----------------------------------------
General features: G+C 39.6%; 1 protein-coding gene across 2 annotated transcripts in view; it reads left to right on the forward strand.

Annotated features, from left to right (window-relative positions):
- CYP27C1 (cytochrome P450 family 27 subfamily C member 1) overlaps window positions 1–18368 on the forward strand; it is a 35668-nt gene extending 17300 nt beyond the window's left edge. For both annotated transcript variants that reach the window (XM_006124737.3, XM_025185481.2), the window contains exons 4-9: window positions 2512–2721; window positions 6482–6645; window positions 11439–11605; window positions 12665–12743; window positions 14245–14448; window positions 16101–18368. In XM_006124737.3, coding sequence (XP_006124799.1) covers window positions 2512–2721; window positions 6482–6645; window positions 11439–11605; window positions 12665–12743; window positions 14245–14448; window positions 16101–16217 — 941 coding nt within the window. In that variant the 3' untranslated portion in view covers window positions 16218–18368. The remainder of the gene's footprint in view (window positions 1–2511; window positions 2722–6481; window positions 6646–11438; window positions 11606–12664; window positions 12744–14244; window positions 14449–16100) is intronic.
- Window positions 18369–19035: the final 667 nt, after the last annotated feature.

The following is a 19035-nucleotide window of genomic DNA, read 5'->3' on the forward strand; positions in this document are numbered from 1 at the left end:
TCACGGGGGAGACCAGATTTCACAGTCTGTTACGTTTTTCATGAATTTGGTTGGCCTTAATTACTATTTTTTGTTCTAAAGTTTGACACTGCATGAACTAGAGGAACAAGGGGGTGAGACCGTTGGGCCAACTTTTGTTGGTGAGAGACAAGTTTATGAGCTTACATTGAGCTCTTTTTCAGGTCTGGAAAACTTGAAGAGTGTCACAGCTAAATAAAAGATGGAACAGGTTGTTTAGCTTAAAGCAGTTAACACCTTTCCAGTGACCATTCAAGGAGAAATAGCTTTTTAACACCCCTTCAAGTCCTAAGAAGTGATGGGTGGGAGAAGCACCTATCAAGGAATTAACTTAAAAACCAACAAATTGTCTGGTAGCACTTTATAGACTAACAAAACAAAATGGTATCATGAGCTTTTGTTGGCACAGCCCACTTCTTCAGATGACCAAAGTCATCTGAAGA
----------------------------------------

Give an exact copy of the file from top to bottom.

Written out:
General features: G+C 39.6%; 1 protein-coding gene across 2 annotated transcripts in view; it reads left to right on the forward strand.

Annotated features, from left to right (window-relative positions):
- CYP27C1 (cytochrome P450 family 27 subfamily C member 1) overlaps window positions 1–18368 on the forward strand; it is a 35668-nt gene extending 17300 nt beyond the window's left edge. For both annotated transcript variants that reach the window (XM_006124737.3, XM_025185481.2), the window contains exons 4-9: window positions 2512–2721; window positions 6482–6645; window positions 11439–11605; window positions 12665–12743; window positions 14245–14448; window positions 16101–18368. In XM_006124737.3, coding sequence (XP_006124799.1) covers window positions 2512–2721; window positions 6482–6645; window positions 11439–11605; window positions 12665–12743; window positions 14245–14448; window positions 16101–16217 — 941 coding nt within the window. In that variant the 3' untranslated portion in view covers window positions 16218–18368. The remainder of the gene's footprint in view (window positions 1–2511; window positions 2722–6481; window positions 6646–11438; window positions 11606–12664; window positions 12744–14244; window positions 14449–16100) is intronic.
- Window positions 18369–19035: the final 667 nt, after the last annotated feature.

The following is a 19035-nucleotide window of genomic DNA, read 5'->3' on the forward strand; positions in this document are numbered from 1 at the left end:
TCACGGGGGAGACCAGATTTCACAGTCTGTTACGTTTTTCATGAATTTGGTTGGCCTTAATTACTATTTTTTGTTCTAAAGTTTGACACTGCATGAACTAGAGGAACAAGGGGGTGAGACCGTTGGGCCAACTTTTGTTGGTGAGAGACAAGTTTATGAGCTTACATTGAGCTCTTTTTCAGGTCTGGAAAACTTGAAGAGTGTCACAGCTAAATAAAAGATGGAACAGGTTGTTTAGCTTAAAGCAGTTAACACCTTTCCAGTGACCATTCAAGGAGAAATAGCTTTTTAACACCCCTTCAAGTCCTAAGAAGTGATGGGTGGGAGAAGCACCTATCAAGGAATTAACTTAAAAACCAACAAATTGTCTGGTAGCACTTTATAGACTAACAAAACAAAATGGTATCATGAGCTTTTGTTGGCACAGCCCACTTCTTCAGATGACCAAAGTCATCTGAAGA